Hearing people often find it difficult to master the grammatical nuances of sign language, including hand and finger coordination, facial expressions, head positions, and mouth shapes. Get one element wrong, and the message will often be misunderstood. Some people may think that the deaf would be able to cope perfectly well with written communication or text messaging. Professor Felix Sze, Deputy Director of CUHK’s Centre for Sign Linguistics and Deaf Studies (CSLDS), begs to differ.
She thinks that written communication poses a huge challenge to the deaf. ‘The Chinese sentence “I have no book” becomes “I book no have” in sign language. To require the deaf who are no native readers and writers of Chinese to follow Chinese grammar is like asking a Chinese-speaking person to express herself in Chinese, while following English syntax.’ Hence, an understanding of the communication needs of the deaf becomes a prerequisite for a truly inclusive society.
Immersive game for sign language learners
An initiative of Project Shuwa, SignTown has been made possible by international cross-disciplinary collaboration between CUHK, Google and Japanese counterparts, with the aim of bridging the gap between the deaf and hearing worlds with advanced technology. ‘Shuwa’ (‘手話’ in Japanese characters) means ‘sign language’. The game was launched on 23 September 2021, the International Day of Sign Language.
AI-based movement recognition
While sign languages vary from one country to another, phonetic features such as handshapes, orientations and movements are universal, and the number of possible combinations is finite. Therefore, recognition models are possible. Recognising sign language, including hand and body movements, requires advanced equipment such as special 3D cameras and gloves with sensors, making it hard to popularise the technology.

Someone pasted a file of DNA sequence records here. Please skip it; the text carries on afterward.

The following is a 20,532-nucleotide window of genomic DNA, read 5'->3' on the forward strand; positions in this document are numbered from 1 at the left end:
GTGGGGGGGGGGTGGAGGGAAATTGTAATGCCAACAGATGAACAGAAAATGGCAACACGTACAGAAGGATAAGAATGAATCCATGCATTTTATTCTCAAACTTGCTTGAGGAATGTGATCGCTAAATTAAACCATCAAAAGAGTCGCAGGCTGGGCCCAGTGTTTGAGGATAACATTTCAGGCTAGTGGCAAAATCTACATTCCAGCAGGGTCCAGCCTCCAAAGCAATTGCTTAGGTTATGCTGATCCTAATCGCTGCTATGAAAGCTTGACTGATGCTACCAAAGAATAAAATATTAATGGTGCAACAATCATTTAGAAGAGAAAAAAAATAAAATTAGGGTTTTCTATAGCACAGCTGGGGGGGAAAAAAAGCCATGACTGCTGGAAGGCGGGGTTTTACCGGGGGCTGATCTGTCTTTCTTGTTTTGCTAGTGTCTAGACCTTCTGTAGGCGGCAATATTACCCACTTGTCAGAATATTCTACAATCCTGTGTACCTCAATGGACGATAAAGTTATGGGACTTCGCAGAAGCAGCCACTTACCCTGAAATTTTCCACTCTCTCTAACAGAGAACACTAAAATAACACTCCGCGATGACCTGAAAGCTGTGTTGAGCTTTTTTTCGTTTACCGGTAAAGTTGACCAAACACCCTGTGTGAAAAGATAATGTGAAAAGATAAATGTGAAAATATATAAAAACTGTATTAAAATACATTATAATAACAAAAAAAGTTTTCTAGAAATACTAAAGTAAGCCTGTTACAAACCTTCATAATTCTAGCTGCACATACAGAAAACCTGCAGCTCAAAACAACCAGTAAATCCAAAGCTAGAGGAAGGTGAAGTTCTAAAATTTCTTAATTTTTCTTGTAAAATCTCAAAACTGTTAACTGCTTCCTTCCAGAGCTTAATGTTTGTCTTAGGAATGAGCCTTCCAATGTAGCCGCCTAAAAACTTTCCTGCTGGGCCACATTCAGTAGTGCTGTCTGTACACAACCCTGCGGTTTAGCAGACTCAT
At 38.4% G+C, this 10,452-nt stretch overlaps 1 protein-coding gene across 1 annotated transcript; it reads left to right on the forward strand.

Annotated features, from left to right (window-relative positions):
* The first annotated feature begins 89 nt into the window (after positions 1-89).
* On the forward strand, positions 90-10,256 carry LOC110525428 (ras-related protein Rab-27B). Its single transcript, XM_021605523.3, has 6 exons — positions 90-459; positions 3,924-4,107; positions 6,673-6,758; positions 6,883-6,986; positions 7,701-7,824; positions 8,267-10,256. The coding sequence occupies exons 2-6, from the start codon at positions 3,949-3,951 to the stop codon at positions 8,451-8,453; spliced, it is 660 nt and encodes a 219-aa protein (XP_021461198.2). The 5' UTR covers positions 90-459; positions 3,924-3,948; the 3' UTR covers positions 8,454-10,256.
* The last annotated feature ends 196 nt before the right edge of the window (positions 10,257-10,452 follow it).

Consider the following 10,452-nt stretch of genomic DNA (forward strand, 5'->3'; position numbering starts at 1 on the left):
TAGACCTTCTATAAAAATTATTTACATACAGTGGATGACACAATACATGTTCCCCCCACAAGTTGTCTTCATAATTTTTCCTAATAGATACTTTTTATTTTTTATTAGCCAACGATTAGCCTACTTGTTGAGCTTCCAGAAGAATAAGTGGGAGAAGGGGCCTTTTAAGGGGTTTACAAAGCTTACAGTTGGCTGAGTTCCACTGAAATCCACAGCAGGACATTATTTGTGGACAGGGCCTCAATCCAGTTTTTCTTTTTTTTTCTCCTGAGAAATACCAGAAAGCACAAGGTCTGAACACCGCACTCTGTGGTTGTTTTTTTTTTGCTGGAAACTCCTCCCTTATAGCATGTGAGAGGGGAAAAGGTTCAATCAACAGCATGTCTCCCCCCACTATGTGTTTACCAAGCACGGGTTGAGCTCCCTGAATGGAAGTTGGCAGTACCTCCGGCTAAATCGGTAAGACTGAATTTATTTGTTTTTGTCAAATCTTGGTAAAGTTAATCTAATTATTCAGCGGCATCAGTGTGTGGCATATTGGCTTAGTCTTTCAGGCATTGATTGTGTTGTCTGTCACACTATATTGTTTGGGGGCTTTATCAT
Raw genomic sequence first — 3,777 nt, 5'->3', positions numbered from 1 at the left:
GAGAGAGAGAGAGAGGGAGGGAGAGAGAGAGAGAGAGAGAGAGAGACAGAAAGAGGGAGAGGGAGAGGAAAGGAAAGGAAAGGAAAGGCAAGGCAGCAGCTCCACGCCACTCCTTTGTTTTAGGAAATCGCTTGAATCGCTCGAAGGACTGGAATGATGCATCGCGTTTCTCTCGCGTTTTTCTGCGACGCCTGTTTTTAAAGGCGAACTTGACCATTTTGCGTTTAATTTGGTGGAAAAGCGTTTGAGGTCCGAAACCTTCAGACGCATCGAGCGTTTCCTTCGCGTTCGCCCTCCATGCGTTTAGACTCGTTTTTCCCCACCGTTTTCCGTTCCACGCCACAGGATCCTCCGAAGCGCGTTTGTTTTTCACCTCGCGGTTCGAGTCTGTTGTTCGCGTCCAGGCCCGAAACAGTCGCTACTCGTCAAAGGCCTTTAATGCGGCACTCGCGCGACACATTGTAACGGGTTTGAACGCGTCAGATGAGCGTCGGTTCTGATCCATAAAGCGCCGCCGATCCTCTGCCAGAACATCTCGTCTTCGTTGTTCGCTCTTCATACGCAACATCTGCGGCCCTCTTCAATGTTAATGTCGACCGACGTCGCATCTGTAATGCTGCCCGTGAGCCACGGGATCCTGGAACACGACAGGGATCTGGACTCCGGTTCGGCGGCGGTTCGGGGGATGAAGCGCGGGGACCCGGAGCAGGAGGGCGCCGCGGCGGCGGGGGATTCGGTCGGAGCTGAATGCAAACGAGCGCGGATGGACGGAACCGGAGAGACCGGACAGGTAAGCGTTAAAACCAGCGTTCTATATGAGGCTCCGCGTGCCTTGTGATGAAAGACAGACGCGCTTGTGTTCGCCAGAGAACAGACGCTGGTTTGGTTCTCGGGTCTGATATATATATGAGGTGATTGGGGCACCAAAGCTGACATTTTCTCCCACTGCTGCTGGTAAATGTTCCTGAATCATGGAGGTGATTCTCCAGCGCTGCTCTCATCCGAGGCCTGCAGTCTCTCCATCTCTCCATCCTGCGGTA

Project Shuwa has acknowledged these pain points by constructing the first machine learning model that uses a computer camera to recognise, track and analyse 3D hand and body movements as well as facial expressions. Currently, players can choose between Japanese and Hong Kong sign languages. More options will be available in the future.
The role of CSLDS in Project Shuwa is to provide sign linguistic knowledge and features of Hong Kong sign language to develop the machine learning model. ‘As sign linguists, we want to help our collaborators to develop a sign language recognition tool which is smart enough to tell whether the players are making accurate signs,’ said Professor Sze.
The future goal of the project is to build a sign dictionary that not only incorporates a search function, but also provides a virtual platform to facilitate sign language learning and documentation based on AI. The project team aspires to develop an automatic translation model that can recognise natural conversations in sign language and convert them into spoken language using the cameras of commonly used computers and smartphones.
Professor Katsuhisa Matsuoka, Director of the Centre for Sign Language Studies at Kwansei Gakuin University, said, ‘It is a great pleasure for our centre to be involved in the technical development of Project Shuwa. We hope in the future to be able to develop expert versions of learning tools for medical and legal professionals. These are all worth exploring.’
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